“This is everything but the reactor, only on a smaller scale,” he says. When operated at full capacity later this year, the ILS plant will generate roughly 500 grams of hydrogen an hour. “That doesn’t sound like much, but hydrogen is light stuff,” Herring says. The ILS experiment will helps them design a full-scale plant capable of producing 2.5 kg of hydrogen every second. For using in a car, a kg of hydrogen contains just about the same amount of energy as a gallon of gasoline.

The team started the high-temperature electrolysis experiment 4 years ago with a single, small button cell of about an inch in diameter. Since those times, they changed the cells’ geometry from single buttons to a series of stacks. The water steam is pushed through every other layer of stacks where it is split into hydrogen and oxygen. On the other side of the ceramic membrane, the oxygen ions that have migrated through the ceramic electrolyte are pushed outside using normal air. The geometric change from single cells to stacks was a crucial step: “We’ve gone up a factor of 15,000 in hydrogen production from the little button cells we had to what we have now,” Herring says, “but we have another factor of 15,000 still to go.”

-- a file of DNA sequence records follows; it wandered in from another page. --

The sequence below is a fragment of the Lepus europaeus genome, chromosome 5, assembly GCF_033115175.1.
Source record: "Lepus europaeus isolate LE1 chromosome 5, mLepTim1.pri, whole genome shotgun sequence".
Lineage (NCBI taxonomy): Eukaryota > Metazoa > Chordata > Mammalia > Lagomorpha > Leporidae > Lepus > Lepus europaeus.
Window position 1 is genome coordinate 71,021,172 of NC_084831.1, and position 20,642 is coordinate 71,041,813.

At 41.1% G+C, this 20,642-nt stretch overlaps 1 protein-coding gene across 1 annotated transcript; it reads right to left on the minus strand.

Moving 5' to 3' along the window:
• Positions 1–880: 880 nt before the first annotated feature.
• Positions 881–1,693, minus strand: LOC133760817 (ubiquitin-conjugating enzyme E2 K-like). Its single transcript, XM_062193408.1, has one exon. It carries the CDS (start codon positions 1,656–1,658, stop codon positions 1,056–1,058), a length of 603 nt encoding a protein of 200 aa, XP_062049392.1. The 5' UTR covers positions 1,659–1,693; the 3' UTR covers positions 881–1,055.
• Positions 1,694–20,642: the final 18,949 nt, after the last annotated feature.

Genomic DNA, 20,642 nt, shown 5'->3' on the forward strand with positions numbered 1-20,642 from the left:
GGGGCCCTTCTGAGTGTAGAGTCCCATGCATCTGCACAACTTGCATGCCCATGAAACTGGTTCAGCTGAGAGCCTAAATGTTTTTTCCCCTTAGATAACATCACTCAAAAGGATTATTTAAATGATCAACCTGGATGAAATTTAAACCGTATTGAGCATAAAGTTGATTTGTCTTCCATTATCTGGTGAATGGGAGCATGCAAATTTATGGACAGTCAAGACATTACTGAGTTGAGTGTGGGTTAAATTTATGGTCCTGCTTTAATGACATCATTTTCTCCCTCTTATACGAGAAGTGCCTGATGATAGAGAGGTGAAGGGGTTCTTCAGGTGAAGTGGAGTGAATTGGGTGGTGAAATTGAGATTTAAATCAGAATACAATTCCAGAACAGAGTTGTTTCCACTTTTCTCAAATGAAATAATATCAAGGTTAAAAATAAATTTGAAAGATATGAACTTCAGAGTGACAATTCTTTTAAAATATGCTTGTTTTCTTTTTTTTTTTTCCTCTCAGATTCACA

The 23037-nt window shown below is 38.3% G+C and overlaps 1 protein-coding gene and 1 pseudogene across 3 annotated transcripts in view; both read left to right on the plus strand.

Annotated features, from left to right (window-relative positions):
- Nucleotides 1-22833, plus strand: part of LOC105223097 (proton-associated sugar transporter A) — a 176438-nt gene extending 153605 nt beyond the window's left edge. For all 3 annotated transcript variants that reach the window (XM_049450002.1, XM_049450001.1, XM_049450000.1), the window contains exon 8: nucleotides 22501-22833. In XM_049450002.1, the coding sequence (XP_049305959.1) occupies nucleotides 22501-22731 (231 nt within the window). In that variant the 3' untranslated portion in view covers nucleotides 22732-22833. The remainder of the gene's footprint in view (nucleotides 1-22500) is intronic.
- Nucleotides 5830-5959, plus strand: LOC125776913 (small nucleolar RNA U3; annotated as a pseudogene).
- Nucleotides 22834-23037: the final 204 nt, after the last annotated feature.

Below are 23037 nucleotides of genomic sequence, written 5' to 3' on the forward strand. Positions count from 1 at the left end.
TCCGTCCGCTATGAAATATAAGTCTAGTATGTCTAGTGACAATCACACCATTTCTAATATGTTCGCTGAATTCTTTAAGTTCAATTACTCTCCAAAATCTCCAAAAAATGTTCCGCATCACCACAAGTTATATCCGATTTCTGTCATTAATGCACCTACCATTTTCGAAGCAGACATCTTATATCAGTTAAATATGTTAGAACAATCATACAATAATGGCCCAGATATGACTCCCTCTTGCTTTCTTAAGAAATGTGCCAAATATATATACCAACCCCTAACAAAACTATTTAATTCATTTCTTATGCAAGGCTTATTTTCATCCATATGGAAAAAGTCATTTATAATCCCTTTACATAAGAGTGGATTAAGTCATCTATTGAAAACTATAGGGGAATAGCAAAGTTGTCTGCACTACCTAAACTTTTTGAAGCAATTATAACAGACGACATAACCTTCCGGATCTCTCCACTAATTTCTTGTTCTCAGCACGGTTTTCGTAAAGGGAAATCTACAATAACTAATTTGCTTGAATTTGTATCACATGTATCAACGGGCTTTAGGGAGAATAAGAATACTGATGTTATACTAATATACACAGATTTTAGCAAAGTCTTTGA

The ILS will consume about 15kW of energy to produce 500g of hydrogen. The researchers want to make this process a little more efficient, by adding heat exchangers to transport the heat from the exit of the ILS to heat the water that goes in. With this heat exchanger addition, they could save up to 20% energy. One big step is also making the whole thing resist corrosion.